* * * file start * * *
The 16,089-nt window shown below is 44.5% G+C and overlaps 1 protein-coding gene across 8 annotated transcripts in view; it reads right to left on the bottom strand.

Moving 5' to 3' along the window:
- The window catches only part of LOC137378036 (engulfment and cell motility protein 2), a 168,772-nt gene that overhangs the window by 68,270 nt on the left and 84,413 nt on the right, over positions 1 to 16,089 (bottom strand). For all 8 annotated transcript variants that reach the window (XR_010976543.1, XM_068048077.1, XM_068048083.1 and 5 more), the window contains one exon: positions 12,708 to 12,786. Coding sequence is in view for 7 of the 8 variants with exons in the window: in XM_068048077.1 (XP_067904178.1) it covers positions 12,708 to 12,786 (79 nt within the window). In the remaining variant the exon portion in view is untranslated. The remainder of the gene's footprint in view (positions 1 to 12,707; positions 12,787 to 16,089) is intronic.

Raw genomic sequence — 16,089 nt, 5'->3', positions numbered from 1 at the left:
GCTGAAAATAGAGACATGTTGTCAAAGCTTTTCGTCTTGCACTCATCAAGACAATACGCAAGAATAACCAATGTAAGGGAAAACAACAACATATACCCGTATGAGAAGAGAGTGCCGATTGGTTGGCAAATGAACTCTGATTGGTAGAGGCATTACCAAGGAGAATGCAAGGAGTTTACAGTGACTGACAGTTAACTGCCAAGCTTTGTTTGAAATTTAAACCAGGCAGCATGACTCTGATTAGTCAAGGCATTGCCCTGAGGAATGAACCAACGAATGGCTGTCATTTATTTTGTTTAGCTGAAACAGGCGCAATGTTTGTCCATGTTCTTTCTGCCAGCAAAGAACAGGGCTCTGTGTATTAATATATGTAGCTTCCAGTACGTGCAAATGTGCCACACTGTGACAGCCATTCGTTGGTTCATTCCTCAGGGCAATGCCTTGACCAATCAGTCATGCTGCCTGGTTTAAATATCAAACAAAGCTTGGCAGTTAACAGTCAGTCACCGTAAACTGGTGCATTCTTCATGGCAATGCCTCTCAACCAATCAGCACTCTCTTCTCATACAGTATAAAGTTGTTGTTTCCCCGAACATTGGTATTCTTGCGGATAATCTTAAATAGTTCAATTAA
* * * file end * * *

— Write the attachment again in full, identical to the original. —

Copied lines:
The 16,089-nt window shown below is 44.5% G+C and overlaps 1 protein-coding gene across 8 annotated transcripts in view; it reads right to left on the bottom strand.

Moving 5' to 3' along the window:
- The window catches only part of LOC137378036 (engulfment and cell motility protein 2), a 168,772-nt gene that overhangs the window by 68,270 nt on the left and 84,413 nt on the right, over positions 1 to 16,089 (bottom strand). For all 8 annotated transcript variants that reach the window (XR_010976543.1, XM_068048077.1, XM_068048083.1 and 5 more), the window contains one exon: positions 12,708 to 12,786. Coding sequence is in view for 7 of the 8 variants with exons in the window: in XM_068048077.1 (XP_067904178.1) it covers positions 12,708 to 12,786 (79 nt within the window). In the remaining variant the exon portion in view is untranslated. The remainder of the gene's footprint in view (positions 1 to 12,707; positions 12,787 to 16,089) is intronic.

Raw genomic sequence — 16,089 nt, 5'->3', positions numbered from 1 at the left:
GCTGAAAATAGAGACATGTTGTCAAAGCTTTTCGTCTTGCACTCATCAAGACAATACGCAAGAATAACCAATGTAAGGGAAAACAACAACATATACCCGTATGAGAAGAGAGTGCCGATTGGTTGGCAAATGAACTCTGATTGGTAGAGGCATTACCAAGGAGAATGCAAGGAGTTTACAGTGACTGACAGTTAACTGCCAAGCTTTGTTTGAAATTTAAACCAGGCAGCATGACTCTGATTAGTCAAGGCATTGCCCTGAGGAATGAACCAACGAATGGCTGTCATTTATTTTGTTTAGCTGAAACAGGCGCAATGTTTGTCCATGTTCTTTCTGCCAGCAAAGAACAGGGCTCTGTGTATTAATATATGTAGCTTCCAGTACGTGCAAATGTGCCACACTGTGACAGCCATTCGTTGGTTCATTCCTCAGGGCAATGCCTTGACCAATCAGTCATGCTGCCTGGTTTAAATATCAAACAAAGCTTGGCAGTTAACAGTCAGTCACCGTAAACTGGTGCATTCTTCATGGCAATGCCTCTCAACCAATCAGCACTCTCTTCTCATACAGTATAAAGTTGTTGTTTCCCCGAACATTGGTATTCTTGCGGATAATCTTAAATAGTTCAATTAA